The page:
Murphy’s Love: Advice on Intimacy and Relationships Is the Missing Milk a Metaphor?

*Dear Stacy,*

*My husband constantly forgets what I have told him, or have asked him to do, and then we get into a fight about it. I have enough self-awareness to know that when he does this it makes me feel unimportant to him, but then what do I do about it? It is maddening to have him nod in agreement that he will pick up something at the store while I take the kids to swim practice, but then it doesn’t happen and I am just so resentful. He always starts by saying I am wrong, for example, that I never asked him to go to the store. How do you reason with someone who refuses to see your side?*

*— Out of Ideas*

Dear Ideas:

We’ve all been there, right? You have an expectation, think you’ve covered your bases to get it done, then wind up feeling alone and frustrated — all because there’s no milk in the fridge. I appreciate your self-awareness. Much of this is about feeling unimportant. But some of it might also be about being busy (and needing milk).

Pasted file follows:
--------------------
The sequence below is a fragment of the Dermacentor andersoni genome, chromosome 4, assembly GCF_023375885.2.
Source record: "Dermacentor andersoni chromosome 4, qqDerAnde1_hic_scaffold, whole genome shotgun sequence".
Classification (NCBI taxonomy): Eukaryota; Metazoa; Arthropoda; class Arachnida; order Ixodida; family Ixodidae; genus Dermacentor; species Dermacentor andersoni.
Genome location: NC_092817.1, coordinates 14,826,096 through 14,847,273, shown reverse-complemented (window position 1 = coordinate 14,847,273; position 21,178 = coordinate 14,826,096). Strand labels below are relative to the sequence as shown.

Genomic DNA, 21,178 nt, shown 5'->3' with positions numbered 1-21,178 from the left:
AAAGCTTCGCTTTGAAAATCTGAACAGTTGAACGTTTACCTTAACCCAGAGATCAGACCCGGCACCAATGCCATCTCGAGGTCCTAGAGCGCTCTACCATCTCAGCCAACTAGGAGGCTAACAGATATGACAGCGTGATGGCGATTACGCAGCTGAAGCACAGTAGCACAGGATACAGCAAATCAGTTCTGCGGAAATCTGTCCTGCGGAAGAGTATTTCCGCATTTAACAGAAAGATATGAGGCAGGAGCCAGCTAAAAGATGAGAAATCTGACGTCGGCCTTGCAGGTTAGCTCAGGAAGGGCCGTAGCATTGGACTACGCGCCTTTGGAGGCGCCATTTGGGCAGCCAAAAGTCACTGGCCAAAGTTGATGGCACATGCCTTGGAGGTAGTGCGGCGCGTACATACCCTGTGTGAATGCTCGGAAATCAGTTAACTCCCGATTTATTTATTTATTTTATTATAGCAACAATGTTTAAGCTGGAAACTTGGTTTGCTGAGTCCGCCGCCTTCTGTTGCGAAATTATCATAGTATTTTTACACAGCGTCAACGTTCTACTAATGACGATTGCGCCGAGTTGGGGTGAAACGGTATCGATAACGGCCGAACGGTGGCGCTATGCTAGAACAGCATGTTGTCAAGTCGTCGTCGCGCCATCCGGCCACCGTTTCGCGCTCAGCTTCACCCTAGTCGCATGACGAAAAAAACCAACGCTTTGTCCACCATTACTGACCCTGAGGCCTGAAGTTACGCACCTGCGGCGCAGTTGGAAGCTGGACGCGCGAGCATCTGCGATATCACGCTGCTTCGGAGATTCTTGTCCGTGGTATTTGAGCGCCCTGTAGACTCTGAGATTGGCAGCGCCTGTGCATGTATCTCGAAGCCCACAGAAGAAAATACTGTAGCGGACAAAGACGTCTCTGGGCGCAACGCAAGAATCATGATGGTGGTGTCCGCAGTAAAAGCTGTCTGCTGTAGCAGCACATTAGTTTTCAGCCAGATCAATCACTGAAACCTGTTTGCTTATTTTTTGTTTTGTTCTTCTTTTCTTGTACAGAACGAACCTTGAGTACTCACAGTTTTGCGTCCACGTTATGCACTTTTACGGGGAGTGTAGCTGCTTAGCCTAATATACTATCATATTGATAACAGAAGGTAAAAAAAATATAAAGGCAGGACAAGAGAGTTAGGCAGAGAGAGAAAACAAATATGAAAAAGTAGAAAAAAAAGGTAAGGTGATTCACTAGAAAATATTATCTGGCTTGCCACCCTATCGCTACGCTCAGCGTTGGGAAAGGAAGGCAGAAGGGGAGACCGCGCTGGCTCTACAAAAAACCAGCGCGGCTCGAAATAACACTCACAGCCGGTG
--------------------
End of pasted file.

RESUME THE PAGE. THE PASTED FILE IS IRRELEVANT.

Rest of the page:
If most of the arguments you are having with Husband are about how to communicate household issues, technological solutions can help. Talk to him about whether texting the to-dos would be better than listing them in person, since he’s distracted by the rest of the household. It might be worth having a (brief, please be brief with this one) parent meeting on Sunday nights to go over the needs for the week. Or, if routine errands just aren’t his thing, find a way to automate it or trade responsibilities. Logistics could be the root of this evil.

But if the store example is a metaphor for a wider practice of feeling ignored, then attacked when you protest, I’d say we need to talk to Husband directly (phones off). Begin with a plan to avoid triggering each other’s defenses. Defenses, FYI, are natural, appropriate responses to frightening stimuli. Talking about your relationship should not be categorized as frightening stimuli, so start with gentle eyes and tone of voice; you have to communicate that you are a safe person before Husband can truly hear you.

Use your calm demeanor to explain how this ongoing trend makes you feel. (Notice that I didn’t say, explain how his disregard makes you feel.) Focusing on your own emotional reaction should, again, avoid setting off his defenses. There are counselors out there trained in this kind of dialogue, but you really can start this at home. Follow the rule of going soft, slow and low with your approach so you can explore the actual issue without activating his (and your) defenses.

*Stacy Notaras Murphy is a licensed professional counselor in Georgetown. Visit her on the web at This column is meant for entertainment only and should not be considered a substitute for professional counseling. Send your confidential question to*

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